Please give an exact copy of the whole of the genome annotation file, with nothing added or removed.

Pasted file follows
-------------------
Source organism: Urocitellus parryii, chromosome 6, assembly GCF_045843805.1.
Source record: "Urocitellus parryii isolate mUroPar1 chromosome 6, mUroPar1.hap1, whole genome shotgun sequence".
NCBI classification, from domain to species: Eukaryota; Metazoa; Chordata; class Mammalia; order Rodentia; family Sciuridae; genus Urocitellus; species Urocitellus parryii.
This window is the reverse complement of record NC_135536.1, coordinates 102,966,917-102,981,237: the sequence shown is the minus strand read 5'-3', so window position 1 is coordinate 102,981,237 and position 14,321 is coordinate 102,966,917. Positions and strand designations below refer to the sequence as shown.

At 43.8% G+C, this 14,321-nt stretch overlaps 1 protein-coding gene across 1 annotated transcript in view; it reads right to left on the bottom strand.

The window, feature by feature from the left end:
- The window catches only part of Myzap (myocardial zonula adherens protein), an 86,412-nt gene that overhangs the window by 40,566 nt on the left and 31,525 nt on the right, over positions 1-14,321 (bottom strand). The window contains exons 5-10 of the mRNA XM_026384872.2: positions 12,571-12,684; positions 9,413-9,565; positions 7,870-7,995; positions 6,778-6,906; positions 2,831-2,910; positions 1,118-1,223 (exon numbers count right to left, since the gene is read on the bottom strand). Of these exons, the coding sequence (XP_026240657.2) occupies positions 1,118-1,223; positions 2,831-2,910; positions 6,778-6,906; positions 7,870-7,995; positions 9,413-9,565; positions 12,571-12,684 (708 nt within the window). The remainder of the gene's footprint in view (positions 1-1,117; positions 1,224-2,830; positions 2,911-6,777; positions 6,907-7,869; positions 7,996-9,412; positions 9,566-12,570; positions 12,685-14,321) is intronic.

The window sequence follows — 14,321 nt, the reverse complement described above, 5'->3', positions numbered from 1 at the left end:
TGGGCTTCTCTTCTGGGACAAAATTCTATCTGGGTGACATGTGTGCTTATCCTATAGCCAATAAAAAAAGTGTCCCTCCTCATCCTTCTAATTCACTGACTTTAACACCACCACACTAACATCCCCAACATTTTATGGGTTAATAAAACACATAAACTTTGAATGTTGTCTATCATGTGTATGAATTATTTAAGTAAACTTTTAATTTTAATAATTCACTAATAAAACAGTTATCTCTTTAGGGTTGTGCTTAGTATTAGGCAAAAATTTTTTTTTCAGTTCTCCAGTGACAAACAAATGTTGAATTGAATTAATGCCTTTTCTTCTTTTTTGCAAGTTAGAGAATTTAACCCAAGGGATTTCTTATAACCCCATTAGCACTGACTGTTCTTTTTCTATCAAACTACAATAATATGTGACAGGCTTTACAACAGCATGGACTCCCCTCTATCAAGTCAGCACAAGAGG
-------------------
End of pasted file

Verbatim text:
Source organism: Urocitellus parryii, chromosome 6, assembly GCF_045843805.1.
Source record: "Urocitellus parryii isolate mUroPar1 chromosome 6, mUroPar1.hap1, whole genome shotgun sequence".
NCBI classification, from domain to species: Eukaryota; Metazoa; Chordata; class Mammalia; order Rodentia; family Sciuridae; genus Urocitellus; species Urocitellus parryii.
This window is the reverse complement of record NC_135536.1, coordinates 102,966,917-102,981,237: the sequence shown is the minus strand read 5'-3', so window position 1 is coordinate 102,981,237 and position 14,321 is coordinate 102,966,917. Positions and strand designations below refer to the sequence as shown.

At 43.8% G+C, this 14,321-nt stretch overlaps 1 protein-coding gene across 1 annotated transcript in view; it reads right to left on the bottom strand.

The window, feature by feature from the left end:
- The window catches only part of Myzap (myocardial zonula adherens protein), an 86,412-nt gene that overhangs the window by 40,566 nt on the left and 31,525 nt on the right, over positions 1-14,321 (bottom strand). The window contains exons 5-10 of the mRNA XM_026384872.2: positions 12,571-12,684; positions 9,413-9,565; positions 7,870-7,995; positions 6,778-6,906; positions 2,831-2,910; positions 1,118-1,223 (exon numbers count right to left, since the gene is read on the bottom strand). Of these exons, the coding sequence (XP_026240657.2) occupies positions 1,118-1,223; positions 2,831-2,910; positions 6,778-6,906; positions 7,870-7,995; positions 9,413-9,565; positions 12,571-12,684 (708 nt within the window). The remainder of the gene's footprint in view (positions 1-1,117; positions 1,224-2,830; positions 2,911-6,777; positions 6,907-7,869; positions 7,996-9,412; positions 9,566-12,570; positions 12,685-14,321) is intronic.

The window sequence follows — 14,321 nt, the reverse complement described above, 5'->3', positions numbered from 1 at the left end:
TGGGCTTCTCTTCTGGGACAAAATTCTATCTGGGTGACATGTGTGCTTATCCTATAGCCAATAAAAAAAGTGTCCCTCCTCATCCTTCTAATTCACTGACTTTAACACCACCACACTAACATCCCCAACATTTTATGGGTTAATAAAACACATAAACTTTGAATGTTGTCTATCATGTGTATGAATTATTTAAGTAAACTTTTAATTTTAATAATTCACTAATAAAACAGTTATCTCTTTAGGGTTGTGCTTAGTATTAGGCAAAAATTTTTTTTTCAGTTCTCCAGTGACAAACAAATGTTGAATTGAATTAATGCCTTTTCTTCTTTTTTGCAAGTTAGAGAATTTAACCCAAGGGATTTCTTATAACCCCATTAGCACTGACTGTTCTTTTTCTATCAAACTACAATAATATGTGACAGGCTTTACAACAGCATGGACTCCCCTCTATCAAGTCAGCACAAGAGG